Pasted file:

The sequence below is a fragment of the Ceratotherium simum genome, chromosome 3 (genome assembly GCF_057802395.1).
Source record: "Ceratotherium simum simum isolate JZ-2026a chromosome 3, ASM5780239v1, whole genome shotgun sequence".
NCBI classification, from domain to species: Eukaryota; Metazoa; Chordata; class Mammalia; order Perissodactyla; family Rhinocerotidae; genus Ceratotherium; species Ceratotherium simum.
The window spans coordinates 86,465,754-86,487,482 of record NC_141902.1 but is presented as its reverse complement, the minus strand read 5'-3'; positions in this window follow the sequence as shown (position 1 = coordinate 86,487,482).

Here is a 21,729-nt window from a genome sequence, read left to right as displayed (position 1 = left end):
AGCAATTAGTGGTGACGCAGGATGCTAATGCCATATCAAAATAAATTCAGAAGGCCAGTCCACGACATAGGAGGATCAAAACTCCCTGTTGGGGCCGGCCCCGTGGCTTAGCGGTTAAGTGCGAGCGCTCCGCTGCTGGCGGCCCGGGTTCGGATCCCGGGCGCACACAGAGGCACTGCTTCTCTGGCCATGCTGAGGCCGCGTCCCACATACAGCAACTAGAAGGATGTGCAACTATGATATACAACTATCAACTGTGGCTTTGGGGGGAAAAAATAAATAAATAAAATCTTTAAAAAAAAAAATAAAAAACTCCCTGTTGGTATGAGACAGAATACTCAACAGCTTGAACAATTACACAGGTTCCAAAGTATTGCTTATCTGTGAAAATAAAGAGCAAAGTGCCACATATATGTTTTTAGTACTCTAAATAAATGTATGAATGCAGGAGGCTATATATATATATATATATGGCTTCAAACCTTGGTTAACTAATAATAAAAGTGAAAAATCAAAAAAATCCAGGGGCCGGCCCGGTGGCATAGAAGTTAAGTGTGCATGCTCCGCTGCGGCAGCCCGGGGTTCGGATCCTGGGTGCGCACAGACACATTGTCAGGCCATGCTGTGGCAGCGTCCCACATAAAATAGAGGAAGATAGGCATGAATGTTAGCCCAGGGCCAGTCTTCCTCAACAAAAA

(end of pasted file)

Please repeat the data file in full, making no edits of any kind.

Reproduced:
The sequence below is a fragment of the Ceratotherium simum genome, chromosome 3 (genome assembly GCF_057802395.1).
Source record: "Ceratotherium simum simum isolate JZ-2026a chromosome 3, ASM5780239v1, whole genome shotgun sequence".
NCBI classification, from domain to species: Eukaryota; Metazoa; Chordata; class Mammalia; order Perissodactyla; family Rhinocerotidae; genus Ceratotherium; species Ceratotherium simum.
The window spans coordinates 86,465,754-86,487,482 of record NC_141902.1 but is presented as its reverse complement, the minus strand read 5'-3'; positions in this window follow the sequence as shown (position 1 = coordinate 86,487,482).

Here is a 21,729-nt window from a genome sequence, read left to right as displayed (position 1 = left end):
AGCAATTAGTGGTGACGCAGGATGCTAATGCCATATCAAAATAAATTCAGAAGGCCAGTCCACGACATAGGAGGATCAAAACTCCCTGTTGGGGCCGGCCCCGTGGCTTAGCGGTTAAGTGCGAGCGCTCCGCTGCTGGCGGCCCGGGTTCGGATCCCGGGCGCACACAGAGGCACTGCTTCTCTGGCCATGCTGAGGCCGCGTCCCACATACAGCAACTAGAAGGATGTGCAACTATGATATACAACTATCAACTGTGGCTTTGGGGGGAAAAAATAAATAAATAAAATCTTTAAAAAAAAAAATAAAAAACTCCCTGTTGGTATGAGACAGAATACTCAACAGCTTGAACAATTACACAGGTTCCAAAGTATTGCTTATCTGTGAAAATAAAGAGCAAAGTGCCACATATATGTTTTTAGTACTCTAAATAAATGTATGAATGCAGGAGGCTATATATATATATATATATGGCTTCAAACCTTGGTTAACTAATAATAAAAGTGAAAAATCAAAAAAATCCAGGGGCCGGCCCGGTGGCATAGAAGTTAAGTGTGCATGCTCCGCTGCGGCAGCCCGGGGTTCGGATCCTGGGTGCGCACAGACACATTGTCAGGCCATGCTGTGGCAGCGTCCCACATAAAATAGAGGAAGATAGGCATGAATGTTAGCCCAGGGCCAGTCTTCCTCAACAAAAA